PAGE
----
Volunteers braved the elements to illuminate the Luminary Loppet course
Tightly bundled skiers oohed and ahhed through scarves and ski masks as they glided onto Lake of the Isles just after 6:30 p.m. Feb. 3, the snow creaking beneath them.
Subzero temperatures weren’t enough to keep them off the lake, aglow with more than 600 ice luminaries.
“It’s a winter wonderland,” said skier Janet DuBois, of Kenny, who was braving the cold with friend Mike Nilles from Eden Prairie. “I just love it, to be out skiing at night.”
More than 400 people registered to participate in the Luminary Loppet, a non-competitive evening event that takes place the night before the 35-kilometer City of Lakes Loppet cross-country ski race. The Luminary Loppet course is marked with hundreds of luminaries, which are hollow ice blocks illuminated with candles. This year, 640 luminaries were spread around Lake of the Isles for the event.
Creating and lighting hundreds of ice blocks is no simple task. A group of about 25 volunteers under the instruction of Kenwood resident Hal Galvin, husband of Loppet volunteer coordinator Peggy Galvin, makes it happen.
This year’s Luminary Loppet was the second in Minneapolis.
Loppet volunteer Brian Gryniewski, of Burnsville, proposed adding the event a few years ago after seeing a luminary race in Ashland, Wis.
“It looked fantastic,” he said. “So, I said, ‘Hey, let’s bring more people down and have a candlelight ski using the ice luminaries.’ The problem was how to do it.”
For the technical stuff, Loppet coordinators turned to Hal, who has already created a pretty efficient process for luminary construction. A minimum of 500 luminaries is required for the event, he said. He intended to make 600 this year, but ended up going for 700. He runs a tight operation and takes the task seriously.
“I’m just that way,” Hal said. “I’m an organizing personŠ if you don’t have a plan, you’re not going to get 600 luminaries built.”
This year, volunteers convened on Lake of the Isles on the Tuesday evening before the Luminary Loppet. A grumbling generator pumped water from the lake into several large barrels. Volunteers used the water to fill 700 two-and-a-half-gallon plastic buckets, which were then stacked in rows on long planks of wood, where they were left to freeze overnight.
It was wet, dark and cold, but no one complained.
Volunteer JimYoung, from Seward, said he was actually pretty hot from all the work. An avid skier, Young was glad to be a part of making the Luminary Loppet happen. “The best thing about the Loppet is the Luminary Loppet,” he said.
Kenwood resident Lori Mittag said last year’s Loppet inspired her to pitch in.
“I came out on the night of the Luminary Loppet and saw all of these luminaries lining the lake, and I felt like I was walking out from a story book,” she said.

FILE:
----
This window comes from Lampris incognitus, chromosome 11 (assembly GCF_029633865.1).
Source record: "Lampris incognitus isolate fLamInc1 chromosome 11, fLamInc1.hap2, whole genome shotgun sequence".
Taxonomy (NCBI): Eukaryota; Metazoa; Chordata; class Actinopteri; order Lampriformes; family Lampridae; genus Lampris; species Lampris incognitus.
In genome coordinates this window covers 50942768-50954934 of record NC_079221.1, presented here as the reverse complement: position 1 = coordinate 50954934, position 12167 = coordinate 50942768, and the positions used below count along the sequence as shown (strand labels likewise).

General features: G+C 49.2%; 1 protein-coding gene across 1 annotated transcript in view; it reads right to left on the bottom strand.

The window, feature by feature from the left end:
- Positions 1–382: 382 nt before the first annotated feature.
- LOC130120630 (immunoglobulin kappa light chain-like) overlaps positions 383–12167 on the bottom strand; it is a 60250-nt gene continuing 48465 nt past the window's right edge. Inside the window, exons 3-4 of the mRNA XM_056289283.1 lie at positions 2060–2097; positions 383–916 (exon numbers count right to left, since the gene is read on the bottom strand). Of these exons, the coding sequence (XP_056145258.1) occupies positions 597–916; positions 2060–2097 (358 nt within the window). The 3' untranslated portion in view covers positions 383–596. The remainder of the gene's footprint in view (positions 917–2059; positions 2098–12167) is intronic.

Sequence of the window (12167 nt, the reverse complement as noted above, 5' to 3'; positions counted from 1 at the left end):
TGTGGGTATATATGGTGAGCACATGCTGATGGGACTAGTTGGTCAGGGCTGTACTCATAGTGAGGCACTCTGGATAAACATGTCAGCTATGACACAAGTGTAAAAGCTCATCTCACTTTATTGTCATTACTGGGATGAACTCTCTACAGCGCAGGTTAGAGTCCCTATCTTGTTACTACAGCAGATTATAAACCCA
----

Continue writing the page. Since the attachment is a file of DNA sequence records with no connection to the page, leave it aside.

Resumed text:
The filled buckets were left overnight to freeze, but they weren’t allowed to freeze all the way. Luminaries need to remain unfrozen in the center, so water can be drained to create a hollow space for a candle. When the luminaries are ready, they are removed from the buckets, drilled with a large hole-saw bit and drained.
Hal calls this process “harvesting.”
The timeline for harvesting is largely dependent on the weather. Last year, volunteers had to harvest luminaries at 3 a.m., more than 24 hours after the buckets were filled. This year’s cold temperatures caused the water to freeze much faster. Volunteers were scrambling to harvest all the ice blocks at noon the day after the process started.
It was an equally cold day, but volunteers didn’t seem to mind that their coats were covered in frozen water.
Darcy Berglund, of Kenwood, didn’t hesitate to lend a hand after receiving a call from the Galvins on harvesting day.
“We said, ‘Great, we’ll be there,’” she said. “And it’s fun Š I know most of the people here; they’re neighbors. And I remember seeing the luminaries last year and thinking it looked beautiful, so I’m so happy to help make that happen again.”
On the day of the event, volunteers on snowmobiles placed the 640 luminaries that didn’t break during harvesting and installed the candles. Teams armed with matches set out to light the candles a couple hours before the race. The wind proved to be a challenge.
Volunteer John Dietrich of Lowry Hill East was on his hands and knees in the snow, hundreds of matches tucked in his winter boots, lighting luminaries before the event. He has skied in the Loppet each year and calls it an “awesome experience.” He said he volunteers to make the race possible.
“You’ve got to participate to make things happen,” he said.”
As the sun went down Feb. 3, the lake came to life with light and sound. Hundreds of skiers, a couple snowshoers and a few people in boots wrapped their way around the glowing course.
Many of the volunteers were among them, including Hal, who skied the course with his daughter, Claire.
“It’s an amazing group of people, and I really feel privileged to have them on my team,” Hal said. “Because I couldn’t do this without them. It’s a great thing.”
Reach Jake Weyer at 436-4367 or [email protected].